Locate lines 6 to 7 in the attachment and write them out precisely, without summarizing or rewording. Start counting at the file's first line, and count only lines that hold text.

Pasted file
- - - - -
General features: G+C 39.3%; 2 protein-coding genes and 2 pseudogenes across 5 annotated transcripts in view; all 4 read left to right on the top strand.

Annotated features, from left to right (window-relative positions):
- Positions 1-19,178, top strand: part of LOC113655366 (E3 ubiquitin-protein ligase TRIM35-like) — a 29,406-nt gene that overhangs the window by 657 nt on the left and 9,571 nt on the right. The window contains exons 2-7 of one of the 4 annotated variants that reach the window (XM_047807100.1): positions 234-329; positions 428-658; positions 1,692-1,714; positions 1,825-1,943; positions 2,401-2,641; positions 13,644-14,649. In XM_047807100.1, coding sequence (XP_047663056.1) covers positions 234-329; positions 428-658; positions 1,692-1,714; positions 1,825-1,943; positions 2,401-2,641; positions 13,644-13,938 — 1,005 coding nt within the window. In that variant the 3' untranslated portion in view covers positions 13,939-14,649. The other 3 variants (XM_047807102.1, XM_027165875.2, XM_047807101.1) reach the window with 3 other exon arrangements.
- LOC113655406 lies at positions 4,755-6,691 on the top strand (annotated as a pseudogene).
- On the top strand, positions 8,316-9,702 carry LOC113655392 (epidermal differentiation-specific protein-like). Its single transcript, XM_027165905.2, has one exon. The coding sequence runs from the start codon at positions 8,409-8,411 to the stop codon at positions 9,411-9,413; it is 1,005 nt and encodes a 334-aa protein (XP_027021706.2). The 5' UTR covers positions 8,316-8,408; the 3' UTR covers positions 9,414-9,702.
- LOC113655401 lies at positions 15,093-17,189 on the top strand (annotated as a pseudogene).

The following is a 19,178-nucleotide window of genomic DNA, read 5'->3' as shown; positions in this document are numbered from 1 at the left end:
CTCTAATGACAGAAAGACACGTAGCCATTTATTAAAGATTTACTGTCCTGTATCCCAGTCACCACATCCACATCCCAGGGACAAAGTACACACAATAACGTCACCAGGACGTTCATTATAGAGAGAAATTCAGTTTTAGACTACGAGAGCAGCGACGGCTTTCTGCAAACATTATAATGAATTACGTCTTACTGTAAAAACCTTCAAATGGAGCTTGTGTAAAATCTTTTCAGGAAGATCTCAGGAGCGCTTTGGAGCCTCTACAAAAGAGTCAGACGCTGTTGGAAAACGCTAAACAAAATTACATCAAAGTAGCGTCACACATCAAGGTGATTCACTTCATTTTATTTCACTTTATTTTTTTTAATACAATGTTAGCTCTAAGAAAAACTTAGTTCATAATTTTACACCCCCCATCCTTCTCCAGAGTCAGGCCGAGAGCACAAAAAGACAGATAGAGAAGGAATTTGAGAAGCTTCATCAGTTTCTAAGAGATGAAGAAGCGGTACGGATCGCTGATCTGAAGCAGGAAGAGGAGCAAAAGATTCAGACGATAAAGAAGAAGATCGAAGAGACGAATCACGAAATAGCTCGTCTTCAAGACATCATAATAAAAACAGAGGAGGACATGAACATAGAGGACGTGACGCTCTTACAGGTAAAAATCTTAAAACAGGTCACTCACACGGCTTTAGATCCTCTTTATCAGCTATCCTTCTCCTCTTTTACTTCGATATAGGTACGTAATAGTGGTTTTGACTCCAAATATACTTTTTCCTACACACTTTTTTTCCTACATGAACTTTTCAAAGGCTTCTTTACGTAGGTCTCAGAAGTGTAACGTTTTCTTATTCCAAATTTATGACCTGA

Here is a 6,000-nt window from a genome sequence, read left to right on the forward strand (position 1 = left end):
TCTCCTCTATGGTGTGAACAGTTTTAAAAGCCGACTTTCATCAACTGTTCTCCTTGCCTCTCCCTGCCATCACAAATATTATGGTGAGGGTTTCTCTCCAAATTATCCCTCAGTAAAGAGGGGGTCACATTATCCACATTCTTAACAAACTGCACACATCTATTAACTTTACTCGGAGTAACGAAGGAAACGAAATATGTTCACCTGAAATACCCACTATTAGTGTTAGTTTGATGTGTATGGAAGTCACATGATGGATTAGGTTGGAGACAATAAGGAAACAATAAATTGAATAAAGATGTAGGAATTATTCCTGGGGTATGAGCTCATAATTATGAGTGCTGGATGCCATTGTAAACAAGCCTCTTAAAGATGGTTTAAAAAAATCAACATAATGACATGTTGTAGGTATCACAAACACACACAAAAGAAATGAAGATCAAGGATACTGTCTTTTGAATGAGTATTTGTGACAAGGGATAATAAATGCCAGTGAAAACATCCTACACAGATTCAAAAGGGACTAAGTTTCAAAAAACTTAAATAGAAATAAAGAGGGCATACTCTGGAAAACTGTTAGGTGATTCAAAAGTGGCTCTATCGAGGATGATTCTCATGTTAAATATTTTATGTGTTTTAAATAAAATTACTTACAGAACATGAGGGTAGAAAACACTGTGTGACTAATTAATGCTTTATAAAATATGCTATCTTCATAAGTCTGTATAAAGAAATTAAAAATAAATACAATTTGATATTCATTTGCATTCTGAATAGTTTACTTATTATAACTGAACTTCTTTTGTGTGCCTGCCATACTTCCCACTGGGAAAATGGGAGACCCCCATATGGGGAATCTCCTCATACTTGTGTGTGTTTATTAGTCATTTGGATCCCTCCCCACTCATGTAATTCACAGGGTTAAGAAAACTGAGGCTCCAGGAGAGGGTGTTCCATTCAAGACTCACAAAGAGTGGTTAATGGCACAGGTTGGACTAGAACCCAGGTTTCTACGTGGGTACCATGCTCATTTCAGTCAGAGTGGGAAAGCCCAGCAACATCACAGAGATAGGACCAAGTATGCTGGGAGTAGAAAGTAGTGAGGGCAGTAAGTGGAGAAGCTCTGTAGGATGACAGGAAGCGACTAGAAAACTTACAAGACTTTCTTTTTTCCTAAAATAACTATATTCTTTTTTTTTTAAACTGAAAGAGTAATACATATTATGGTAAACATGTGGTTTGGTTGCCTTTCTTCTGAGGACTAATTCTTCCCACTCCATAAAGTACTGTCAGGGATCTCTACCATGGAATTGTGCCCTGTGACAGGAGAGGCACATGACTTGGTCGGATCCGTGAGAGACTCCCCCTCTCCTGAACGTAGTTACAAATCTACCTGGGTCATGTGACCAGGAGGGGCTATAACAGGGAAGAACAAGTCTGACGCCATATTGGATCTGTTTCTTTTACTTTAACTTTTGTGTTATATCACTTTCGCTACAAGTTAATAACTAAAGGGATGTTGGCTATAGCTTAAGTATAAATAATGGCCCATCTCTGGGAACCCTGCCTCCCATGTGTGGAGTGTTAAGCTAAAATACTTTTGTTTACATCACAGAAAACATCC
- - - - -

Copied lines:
- LOC113655401 lies at positions 15,093-17,189 on the top strand (annotated as a pseudogene).

The following is a 19,178-nucleotide window of genomic DNA, read 5'->3' as shown; positions in this document are numbered from 1 at the left end: